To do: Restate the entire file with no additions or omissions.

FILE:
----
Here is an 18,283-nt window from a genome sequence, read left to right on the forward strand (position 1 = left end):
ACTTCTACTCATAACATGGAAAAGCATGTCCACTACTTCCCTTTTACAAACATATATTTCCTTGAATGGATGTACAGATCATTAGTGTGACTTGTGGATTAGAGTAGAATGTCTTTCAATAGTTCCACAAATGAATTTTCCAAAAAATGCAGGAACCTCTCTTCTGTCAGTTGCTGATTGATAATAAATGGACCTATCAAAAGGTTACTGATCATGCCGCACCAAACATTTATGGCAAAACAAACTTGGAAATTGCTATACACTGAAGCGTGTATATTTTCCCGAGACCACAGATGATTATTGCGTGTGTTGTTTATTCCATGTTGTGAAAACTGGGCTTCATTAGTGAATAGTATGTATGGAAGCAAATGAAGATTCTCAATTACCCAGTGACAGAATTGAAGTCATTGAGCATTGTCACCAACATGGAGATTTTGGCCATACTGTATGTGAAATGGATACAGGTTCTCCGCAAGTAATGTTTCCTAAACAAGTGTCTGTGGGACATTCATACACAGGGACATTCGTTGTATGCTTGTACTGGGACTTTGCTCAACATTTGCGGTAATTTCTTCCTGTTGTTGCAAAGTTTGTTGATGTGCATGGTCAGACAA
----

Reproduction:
Here is an 18,283-nt window from a genome sequence, read left to right on the forward strand (position 1 = left end):
ACTTCTACTCATAACATGGAAAAGCATGTCCACTACTTCCCTTTTACAAACATATATTTCCTTGAATGGATGTACAGATCATTAGTGTGACTTGTGGATTAGAGTAGAATGTCTTTCAATAGTTCCACAAATGAATTTTCCAAAAAATGCAGGAACCTCTCTTCTGTCAGTTGCTGATTGATAATAAATGGACCTATCAAAAGGTTACTGATCATGCCGCACCAAACATTTATGGCAAAACAAACTTGGAAATTGCTATACACTGAAGCGTGTATATTTTCCCGAGACCACAGATGATTATTGCGTGTGTTGTTTATTCCATGTTGTGAAAACTGGGCTTCATTAGTGAATAGTATGTATGGAAGCAAATGAAGATTCTCAATTACCCAGTGACAGAATTGAAGTCATTGAGCATTGTCACCAACATGGAGATTTTGGCCATACTGTATGTGAAATGGATACAGGTTCTCCGCAAGTAATGTTTCCTAAACAAGTGTCTGTGGGACATTCATACACAGGGACATTCGTTGTATGCTTGTACTGGGACTTTGCTCAACATTTGCGGTAATTTCTTCCTGTTGTTGCAAAGTTTGTTGATGTGCATGGTCAGACAA